The two sides reached a deal on Sunday that allowed McRae to get a new opportunity, with the Nuggets opening up a roster spot and saving some money. Although the 28-year-old agreed to surrender $390,424 of his minimum salary, that agreement will be negated by the Pistons’ waiver claim. Detroit will simply take on McRae’s $1,645,357 expiring contract, which will come off Denver’s books. The Pistons will be on the hook for paying the prorated salary remaining on the deal, while the Nuggets’ financial obligation will be extinguished.

By claiming McRae off waivers, the Pistons will get his Early Bird rights, which will give them added flexibility to re-sign him this summer. No corresponding roster move will be necessary for Detroit, since the team has an open spot after letting Derrick Walton‘s 10-day contract expire earlier this week.

Photo courtesy of USA Today Sports Images.

Western Notes: Conley, Turner, Howard, Suns

After a long, successful run with the Grizzlies, Mike Conley was viewed heading into this season as the player who was going to help turn the Jazz from a solid playoff team into a bona fide contender. However, it has been an up-and-down first season in Utah for Conley, who is averaging just 13.5 PPG on 39.8% shooting.

Speaking to Tony Jones of The Athletic, Conley admitted he hasn’t been able to entirely block out the criticism he has faced this season, and that he understands that criticism.

“Nobody is more frustrated than me,” Conley said. “Not the fans, not the media, not my teammates. I’m not a guy who runs from looking in the mirror. But, at this point, I have to control what I can control. I have to stay locked in. I have to focus on what I can handle. I know what’s being said. But in a big way, it’s not in my control what people may think.”

As Conley gears up for the home stretch and looks to become a consistent, reliable contributor for the Jazz, let’s round up a few more notes from around the Western Conference…

  • The Timberwolves and Evan Turner “came close” to reaching a buyout agreement by Sunday night, but couldn’t finalize a deal, tweets Darren Wolfson of SKOR North. According to Wolfson, Turner would still like to play this season, but that seems unlikely to happen with the Wolves, who are prioritizing the players they expect to be longer-term pieces.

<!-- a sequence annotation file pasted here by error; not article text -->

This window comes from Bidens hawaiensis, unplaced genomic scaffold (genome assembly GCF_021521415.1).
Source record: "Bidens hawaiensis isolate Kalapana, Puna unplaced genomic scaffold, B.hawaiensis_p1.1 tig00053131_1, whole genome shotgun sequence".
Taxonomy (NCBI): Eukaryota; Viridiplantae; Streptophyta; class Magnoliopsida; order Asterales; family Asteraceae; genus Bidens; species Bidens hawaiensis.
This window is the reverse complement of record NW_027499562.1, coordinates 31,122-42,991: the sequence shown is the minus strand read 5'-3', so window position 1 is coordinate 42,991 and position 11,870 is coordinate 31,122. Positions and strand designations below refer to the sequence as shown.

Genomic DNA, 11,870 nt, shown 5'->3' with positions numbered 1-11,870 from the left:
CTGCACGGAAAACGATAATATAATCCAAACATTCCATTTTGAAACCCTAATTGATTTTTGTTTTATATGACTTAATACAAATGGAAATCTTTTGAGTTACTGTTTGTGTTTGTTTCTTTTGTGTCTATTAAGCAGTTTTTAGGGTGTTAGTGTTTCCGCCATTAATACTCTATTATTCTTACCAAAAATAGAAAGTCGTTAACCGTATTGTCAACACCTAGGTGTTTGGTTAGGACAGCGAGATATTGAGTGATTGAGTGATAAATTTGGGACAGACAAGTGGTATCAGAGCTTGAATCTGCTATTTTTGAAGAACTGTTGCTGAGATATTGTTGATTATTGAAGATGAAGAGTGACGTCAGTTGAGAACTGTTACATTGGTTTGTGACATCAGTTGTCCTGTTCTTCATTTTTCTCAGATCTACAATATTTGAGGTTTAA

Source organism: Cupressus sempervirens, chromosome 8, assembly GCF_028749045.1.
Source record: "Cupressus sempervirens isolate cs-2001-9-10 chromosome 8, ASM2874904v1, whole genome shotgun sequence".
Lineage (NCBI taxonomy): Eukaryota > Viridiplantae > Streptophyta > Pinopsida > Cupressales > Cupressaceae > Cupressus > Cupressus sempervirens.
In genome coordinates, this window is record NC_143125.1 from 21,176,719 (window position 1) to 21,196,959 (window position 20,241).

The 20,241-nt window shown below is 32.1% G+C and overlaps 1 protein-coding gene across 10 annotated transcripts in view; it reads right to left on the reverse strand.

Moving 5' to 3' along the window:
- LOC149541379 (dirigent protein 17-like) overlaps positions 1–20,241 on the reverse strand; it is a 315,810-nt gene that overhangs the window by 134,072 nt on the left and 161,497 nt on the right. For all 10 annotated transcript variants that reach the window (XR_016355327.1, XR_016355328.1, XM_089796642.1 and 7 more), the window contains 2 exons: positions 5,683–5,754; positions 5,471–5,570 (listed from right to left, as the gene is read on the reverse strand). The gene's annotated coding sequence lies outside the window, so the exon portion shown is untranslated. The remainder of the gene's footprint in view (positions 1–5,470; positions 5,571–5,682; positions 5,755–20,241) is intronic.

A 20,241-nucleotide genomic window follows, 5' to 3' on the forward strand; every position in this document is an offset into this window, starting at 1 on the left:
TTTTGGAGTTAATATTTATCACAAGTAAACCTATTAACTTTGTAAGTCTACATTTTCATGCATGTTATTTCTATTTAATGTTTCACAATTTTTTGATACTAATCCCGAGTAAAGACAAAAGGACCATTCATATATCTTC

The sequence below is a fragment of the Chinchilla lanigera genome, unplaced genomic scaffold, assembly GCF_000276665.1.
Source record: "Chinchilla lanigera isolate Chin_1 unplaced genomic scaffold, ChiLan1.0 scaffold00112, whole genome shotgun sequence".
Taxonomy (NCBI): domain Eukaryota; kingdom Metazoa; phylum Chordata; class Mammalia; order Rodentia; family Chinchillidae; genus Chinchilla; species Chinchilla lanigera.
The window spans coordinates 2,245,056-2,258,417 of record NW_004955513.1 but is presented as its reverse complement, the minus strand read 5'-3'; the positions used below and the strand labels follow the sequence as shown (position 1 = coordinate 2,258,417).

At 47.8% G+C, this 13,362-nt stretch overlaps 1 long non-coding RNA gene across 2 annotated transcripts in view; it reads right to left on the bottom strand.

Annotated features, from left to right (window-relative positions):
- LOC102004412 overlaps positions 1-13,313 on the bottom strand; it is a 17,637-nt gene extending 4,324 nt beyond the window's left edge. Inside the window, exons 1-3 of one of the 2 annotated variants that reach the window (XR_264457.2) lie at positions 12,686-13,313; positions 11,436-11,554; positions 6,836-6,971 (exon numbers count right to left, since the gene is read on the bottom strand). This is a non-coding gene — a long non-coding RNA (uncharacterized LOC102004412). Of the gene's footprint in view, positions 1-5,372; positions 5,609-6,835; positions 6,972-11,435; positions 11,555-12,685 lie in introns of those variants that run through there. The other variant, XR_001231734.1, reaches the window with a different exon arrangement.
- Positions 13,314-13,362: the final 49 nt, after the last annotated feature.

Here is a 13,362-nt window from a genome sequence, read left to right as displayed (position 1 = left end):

• Discussing Dwight Howard‘s initial stint with the Lakers, team owner Jeanie Buss singled out former Lakers – and current Rockets – head coach Mike D’Antoni as a reason why the veteran center didn’t succeed and chose to leave in free agency. “We hired a coach that didn’t respect his game and wasn’t going to put him in a position to succeed,” Buss said (video link via The Los Angeles Times).
  • Duane Rankin of The Arizona Republic examines how Jordan McRae could fit with the Suns this season and potentially beyond. Phoenix reportedly intends to place a waiver claim on McRae, but there’s a possibility Detroit will do so as well, and the Pistons would have the higher priority.
  • NBA fans interested in the league’s salary cap minutiae will enjoy Jeff Siegel’s latest article at Early Bird Rights, which details the unusual case of the Kings‘ buyout agreement with Anthony Tolliver and explains why it could indirectly cost the Trail Blazers a little money.

Derrick Rose Out At Least Two Weeks; Pistons Eyeing Jordan McRae

11:59am: The Pistons have issued a press release confirming that Rose has been diagnosed with a grade two right ankle sprain. He’ll be re-evaluated in two weeks, according to the team.

11:07am: An MRI on Derrick Rose‘s sprained right ankle came back negative, according to Chris Haynes of Yahoo Sports. However, sources tell Haynes that the Pistons will be cautious with Rose’s injury and that he’ll be reassessed in “a few weeks.”

Rose, who received interest from contenders at the trade deadline, has a second year on his contract with Detroit, so the Pistons will want to make sure he’s as healthy as possible heading into the offseason — the former MVP will either play a key role on next year’s team or be a valuable trade chip this summer. Rose is expected to make a full recovery from his ankle injury, Haynes notes.

As the Pistons consider handing the reins to their young players for the rest of the season, they’re also keeping an eye on Jordan McRae, according to Haynes. Released by the Nuggets on Sunday night, McRae is expected to be claimed off waivers by the Suns on Wednesday.

However, based on Haynes’ report, it sounds like Detroit is mulling a waiver claim of its own. Because they trail Phoenix in the NBA standings, the Pistons would have the higher priority and would be awarded McRae if both teams submit a claim.

If the Pistons were to place a claim on McRae, no corresponding roster move would be necessary, since they have room on their 15-man roster.

Buyout Details: Crabbe, McRae, Tolliver